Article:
Groundwater-level recovery following closure of open-pit mines

Caglar Bozan, Ilka Wallis, Peter G. Cook, Shawan Dogramaci

Research output: Contribution to journalArticlepeer-review

Abstract

Open-pit mining has increased substantially over the past two decades. Many currently operating open-pit mines are facing the end of mine-life over the next few decades and, increasingly, focus is shifting towards mine-closure planning that provides evidence on available closure options under the given geological, hydro(geo)logical and climatic conditions. This study uses synthetic groundwater modelling to build basic process understanding of closure options and how these will determine the formation of pit lakes. This governs the long-term pit lake water quality and how postmining landscapes may be utilised. Simulations show that the recovery time of postmining groundwater levels increases with decreasing aquifer transmissivity. Final postmining water tables are predominantly controlled by the implemented mine closure options and climatic conditions. The most important decision is, thereby, whether to backfill the pit to above the water table or allow a pit lake to develop. Under moderately transmissive aquifer settings, backfilling of pits leads to rapidly rising groundwater levels within the first decade after mining, with water-table recoveries of above 70%. If mine voids remain unfilled, evaporation from the pit lake surface becomes a governing factor in determining whether the unfilled mine pit becomes a terminal sink for groundwater. Lake levels may remain subdued by several 10s of metres in arid to semiarid climates. If surplus surface water can be diverted into open pits, rapid filling can accelerate groundwater recovery of open pits in regions of low permeability. This is a less successful management option in transmissive aquifers.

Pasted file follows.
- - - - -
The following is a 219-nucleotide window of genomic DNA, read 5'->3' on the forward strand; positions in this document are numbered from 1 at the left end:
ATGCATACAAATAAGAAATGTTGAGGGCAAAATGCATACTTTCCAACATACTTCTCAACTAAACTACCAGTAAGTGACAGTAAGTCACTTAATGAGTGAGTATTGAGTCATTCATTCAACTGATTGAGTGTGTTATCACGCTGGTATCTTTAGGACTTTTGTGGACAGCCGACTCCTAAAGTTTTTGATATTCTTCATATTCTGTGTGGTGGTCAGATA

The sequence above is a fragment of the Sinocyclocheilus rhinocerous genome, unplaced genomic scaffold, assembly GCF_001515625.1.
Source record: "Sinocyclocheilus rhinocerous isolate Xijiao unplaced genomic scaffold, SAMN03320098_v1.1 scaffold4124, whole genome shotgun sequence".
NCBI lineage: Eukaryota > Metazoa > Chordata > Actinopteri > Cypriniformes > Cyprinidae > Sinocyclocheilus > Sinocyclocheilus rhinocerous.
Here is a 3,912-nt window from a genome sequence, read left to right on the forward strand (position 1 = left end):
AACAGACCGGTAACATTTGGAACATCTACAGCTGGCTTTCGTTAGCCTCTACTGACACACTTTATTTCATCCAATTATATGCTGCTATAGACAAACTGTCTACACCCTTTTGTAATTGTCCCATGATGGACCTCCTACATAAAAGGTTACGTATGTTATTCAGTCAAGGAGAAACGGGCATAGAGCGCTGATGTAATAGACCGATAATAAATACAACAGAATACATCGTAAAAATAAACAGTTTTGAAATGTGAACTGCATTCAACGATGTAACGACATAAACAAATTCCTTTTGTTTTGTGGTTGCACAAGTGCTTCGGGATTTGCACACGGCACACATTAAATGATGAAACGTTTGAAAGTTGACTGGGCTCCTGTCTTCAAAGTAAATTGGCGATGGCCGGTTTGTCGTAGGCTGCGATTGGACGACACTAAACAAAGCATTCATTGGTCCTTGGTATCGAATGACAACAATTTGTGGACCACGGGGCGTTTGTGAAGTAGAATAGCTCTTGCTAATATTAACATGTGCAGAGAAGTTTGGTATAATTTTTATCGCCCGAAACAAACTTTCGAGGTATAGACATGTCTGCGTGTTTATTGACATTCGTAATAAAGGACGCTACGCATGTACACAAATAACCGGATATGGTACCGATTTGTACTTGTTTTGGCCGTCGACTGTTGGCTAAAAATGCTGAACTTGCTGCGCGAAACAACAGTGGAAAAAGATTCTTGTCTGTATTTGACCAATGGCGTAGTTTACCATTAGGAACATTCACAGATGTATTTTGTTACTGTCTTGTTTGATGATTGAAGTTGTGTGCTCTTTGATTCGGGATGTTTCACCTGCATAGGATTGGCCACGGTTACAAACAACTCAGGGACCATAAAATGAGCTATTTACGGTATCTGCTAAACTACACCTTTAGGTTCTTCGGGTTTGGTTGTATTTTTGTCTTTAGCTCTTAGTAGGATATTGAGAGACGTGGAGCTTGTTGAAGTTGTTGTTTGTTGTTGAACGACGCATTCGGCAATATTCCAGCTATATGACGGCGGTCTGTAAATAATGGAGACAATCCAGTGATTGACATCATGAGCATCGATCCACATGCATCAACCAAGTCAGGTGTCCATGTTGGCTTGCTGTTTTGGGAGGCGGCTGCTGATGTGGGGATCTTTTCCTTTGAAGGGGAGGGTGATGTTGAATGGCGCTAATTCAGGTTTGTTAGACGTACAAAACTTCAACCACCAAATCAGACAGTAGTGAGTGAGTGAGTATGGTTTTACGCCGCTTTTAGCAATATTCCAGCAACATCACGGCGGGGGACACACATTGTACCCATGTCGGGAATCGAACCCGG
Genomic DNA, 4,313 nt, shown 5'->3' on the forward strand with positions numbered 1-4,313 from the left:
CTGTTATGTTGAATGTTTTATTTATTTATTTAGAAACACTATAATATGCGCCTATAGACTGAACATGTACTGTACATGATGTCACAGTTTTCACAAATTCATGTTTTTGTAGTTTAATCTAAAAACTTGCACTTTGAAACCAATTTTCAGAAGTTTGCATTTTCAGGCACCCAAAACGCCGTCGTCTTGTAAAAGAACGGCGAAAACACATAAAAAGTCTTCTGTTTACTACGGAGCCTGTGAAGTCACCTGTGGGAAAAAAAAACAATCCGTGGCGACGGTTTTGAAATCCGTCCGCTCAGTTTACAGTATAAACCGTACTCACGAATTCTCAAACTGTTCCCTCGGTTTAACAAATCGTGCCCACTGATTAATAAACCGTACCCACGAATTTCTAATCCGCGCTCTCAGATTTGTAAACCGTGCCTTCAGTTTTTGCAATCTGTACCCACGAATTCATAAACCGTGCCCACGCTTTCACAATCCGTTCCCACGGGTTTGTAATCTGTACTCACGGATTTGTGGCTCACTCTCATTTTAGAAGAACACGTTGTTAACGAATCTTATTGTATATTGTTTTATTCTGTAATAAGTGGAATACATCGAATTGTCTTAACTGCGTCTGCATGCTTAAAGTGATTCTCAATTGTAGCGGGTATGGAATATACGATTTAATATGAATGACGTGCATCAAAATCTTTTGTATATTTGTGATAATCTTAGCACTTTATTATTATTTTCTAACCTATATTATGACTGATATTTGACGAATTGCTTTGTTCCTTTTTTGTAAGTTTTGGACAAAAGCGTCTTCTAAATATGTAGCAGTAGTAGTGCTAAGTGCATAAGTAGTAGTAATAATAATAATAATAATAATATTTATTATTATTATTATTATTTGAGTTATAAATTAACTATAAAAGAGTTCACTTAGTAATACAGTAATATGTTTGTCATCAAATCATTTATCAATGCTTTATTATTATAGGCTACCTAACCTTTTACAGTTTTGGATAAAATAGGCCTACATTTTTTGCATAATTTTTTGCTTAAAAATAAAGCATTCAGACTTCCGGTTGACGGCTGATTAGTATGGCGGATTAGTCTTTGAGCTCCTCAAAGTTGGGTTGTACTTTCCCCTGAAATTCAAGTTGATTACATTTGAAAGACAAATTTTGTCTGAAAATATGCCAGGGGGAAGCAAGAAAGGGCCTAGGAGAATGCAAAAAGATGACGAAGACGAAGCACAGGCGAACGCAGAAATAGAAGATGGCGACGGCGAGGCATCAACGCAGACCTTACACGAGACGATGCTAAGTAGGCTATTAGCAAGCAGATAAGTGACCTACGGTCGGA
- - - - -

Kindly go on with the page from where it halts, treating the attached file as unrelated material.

Original languageEnglish
Number of pages14
JournalHydrogeology Journal
Early online date4 Jul 2022
DOIs
Publication statusE-pub ahead of print - 4 Jul 2022

Keywords

  • Groundwater management
  • Groundwater recovery
  • Mine closure
  • Numerical modeling
  • Pit lakes

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